At your lower resolution, I think you are still registering the Fe "hump", and the obvious changes to the Ha and Hb regions. Obviously higher resolution would help, but a good spectrum nevertheless.

 

 

hambsch
hambsch's picture
SA200 observations of the nova

Hi,

I am taking daily images with the grating remotely from Chile.

Regards,

Josch

Ken4optics
Josch, That sounds very

Josch,

That sounds very interesting.

Do you have any results to share?

 

Robin Leadbeater
Nothing from BSM South or Berry ?

Surprised not to see anything from BSM South or BSM Berry yet. These small scopes will work better with the SA200 in a filter wheel than a larger scope on a bright target like this, giving higher resolution.

Robin 

PJOC
PJOC's picture
Low-R spectra

I've been posting my higher-R spectra over on the thread in the nova page recently.

Here are a set of my low-res (R= c.700) spectra of the nova to date.  They are taken with the 150 l/mm grating on my Spectra L200.  They are rectified (continuum removed).  The middle spectrum (22/3) corresponds with the light-curve maximum; almost all the emission lines have vanished with the exception of H alpha.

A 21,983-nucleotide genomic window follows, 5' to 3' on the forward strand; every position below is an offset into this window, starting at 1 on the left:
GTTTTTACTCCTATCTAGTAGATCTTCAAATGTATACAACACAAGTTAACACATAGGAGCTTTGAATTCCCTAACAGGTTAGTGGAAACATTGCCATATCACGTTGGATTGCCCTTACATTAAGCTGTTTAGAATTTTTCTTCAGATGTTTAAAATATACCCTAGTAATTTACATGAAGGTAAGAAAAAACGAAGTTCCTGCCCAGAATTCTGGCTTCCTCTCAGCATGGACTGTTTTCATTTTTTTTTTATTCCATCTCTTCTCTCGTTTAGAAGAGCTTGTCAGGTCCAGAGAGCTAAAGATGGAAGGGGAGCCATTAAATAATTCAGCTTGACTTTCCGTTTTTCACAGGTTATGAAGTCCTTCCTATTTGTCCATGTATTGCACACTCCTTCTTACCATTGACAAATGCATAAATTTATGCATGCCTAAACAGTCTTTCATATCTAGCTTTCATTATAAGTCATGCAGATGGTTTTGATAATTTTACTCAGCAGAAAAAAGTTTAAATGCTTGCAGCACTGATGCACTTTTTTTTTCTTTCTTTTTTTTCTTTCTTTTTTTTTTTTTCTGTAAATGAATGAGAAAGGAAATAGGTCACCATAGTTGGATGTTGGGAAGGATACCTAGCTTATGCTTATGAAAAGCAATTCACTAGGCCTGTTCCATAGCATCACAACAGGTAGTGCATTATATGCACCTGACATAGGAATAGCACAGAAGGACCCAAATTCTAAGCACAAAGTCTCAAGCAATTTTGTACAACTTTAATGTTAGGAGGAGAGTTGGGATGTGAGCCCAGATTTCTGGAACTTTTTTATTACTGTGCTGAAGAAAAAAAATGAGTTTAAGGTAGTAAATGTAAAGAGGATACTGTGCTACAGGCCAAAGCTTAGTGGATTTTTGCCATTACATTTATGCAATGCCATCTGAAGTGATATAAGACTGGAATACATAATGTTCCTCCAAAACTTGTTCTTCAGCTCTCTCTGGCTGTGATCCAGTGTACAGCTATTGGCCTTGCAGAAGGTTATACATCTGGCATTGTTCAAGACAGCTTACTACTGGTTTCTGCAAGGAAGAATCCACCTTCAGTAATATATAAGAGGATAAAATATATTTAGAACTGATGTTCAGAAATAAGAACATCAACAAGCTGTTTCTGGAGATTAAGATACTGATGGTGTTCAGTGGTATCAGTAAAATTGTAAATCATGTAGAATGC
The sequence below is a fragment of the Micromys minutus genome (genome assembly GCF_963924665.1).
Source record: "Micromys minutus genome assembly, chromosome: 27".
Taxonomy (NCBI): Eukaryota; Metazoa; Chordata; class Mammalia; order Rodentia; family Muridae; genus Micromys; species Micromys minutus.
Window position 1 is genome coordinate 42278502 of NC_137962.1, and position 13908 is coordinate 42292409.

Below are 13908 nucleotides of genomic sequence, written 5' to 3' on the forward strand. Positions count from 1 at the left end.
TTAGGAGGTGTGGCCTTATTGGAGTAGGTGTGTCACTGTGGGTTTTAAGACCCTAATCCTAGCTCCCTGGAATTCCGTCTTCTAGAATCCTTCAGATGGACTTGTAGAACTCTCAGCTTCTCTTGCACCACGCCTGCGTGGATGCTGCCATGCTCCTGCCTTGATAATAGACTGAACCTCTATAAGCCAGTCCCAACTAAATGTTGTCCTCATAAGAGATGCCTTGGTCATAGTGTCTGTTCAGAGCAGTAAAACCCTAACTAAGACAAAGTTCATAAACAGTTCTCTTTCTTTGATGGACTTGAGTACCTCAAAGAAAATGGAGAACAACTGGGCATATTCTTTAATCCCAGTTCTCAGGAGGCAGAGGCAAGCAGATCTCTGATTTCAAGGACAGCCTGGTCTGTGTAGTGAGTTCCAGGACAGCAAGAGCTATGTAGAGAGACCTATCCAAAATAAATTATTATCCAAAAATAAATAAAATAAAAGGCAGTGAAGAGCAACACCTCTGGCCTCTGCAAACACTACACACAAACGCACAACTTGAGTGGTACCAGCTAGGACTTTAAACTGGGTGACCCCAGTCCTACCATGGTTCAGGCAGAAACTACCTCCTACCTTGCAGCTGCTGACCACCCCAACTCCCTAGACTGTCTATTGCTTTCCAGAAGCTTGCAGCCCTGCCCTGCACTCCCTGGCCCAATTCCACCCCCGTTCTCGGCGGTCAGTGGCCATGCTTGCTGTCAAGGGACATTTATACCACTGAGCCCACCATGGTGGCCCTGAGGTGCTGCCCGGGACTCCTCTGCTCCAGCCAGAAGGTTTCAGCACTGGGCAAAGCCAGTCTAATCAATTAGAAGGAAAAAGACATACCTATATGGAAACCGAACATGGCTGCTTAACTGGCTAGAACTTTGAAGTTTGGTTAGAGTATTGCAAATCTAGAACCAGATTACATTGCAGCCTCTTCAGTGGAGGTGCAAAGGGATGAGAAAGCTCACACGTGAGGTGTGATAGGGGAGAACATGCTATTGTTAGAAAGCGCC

Prominent emission lines (with P Cyg profiles) emerging since maximum are the Balmer lines, the Fe II lines 4472-4635, 4923-5425, and 6147-6247, the NaI doublet at 5890-95 (a single line at this R), the OI lines at  6158, 6456, 7773 and 8446, and the CaII triplet 8498-8542-8662.  Prety much what you'd expect at this stage of a classical Fe nova.  

I still find these brightness oscillations around maximum very interesting, and keep looking for an explanation.  Steve SHore talked about X-Ray pulsing in his last update to Francois ...

Cheers

Jonathan 

hambsch
hambsch's picture
Spetrum from April 7/8

Hi,

has anyone observed the nova spectroscopically last night? The nova spectrum has changed drastically from two nights before observing with an SA200 remotely.

The Fe lines dropped strongly around 5200 A.

Two spectra are attached.

Josch

RZD
RZD's picture
nova Sgr 2015 no.2

A nice Star Analyser 200 spectrum of this nova from Madrid, (Spain)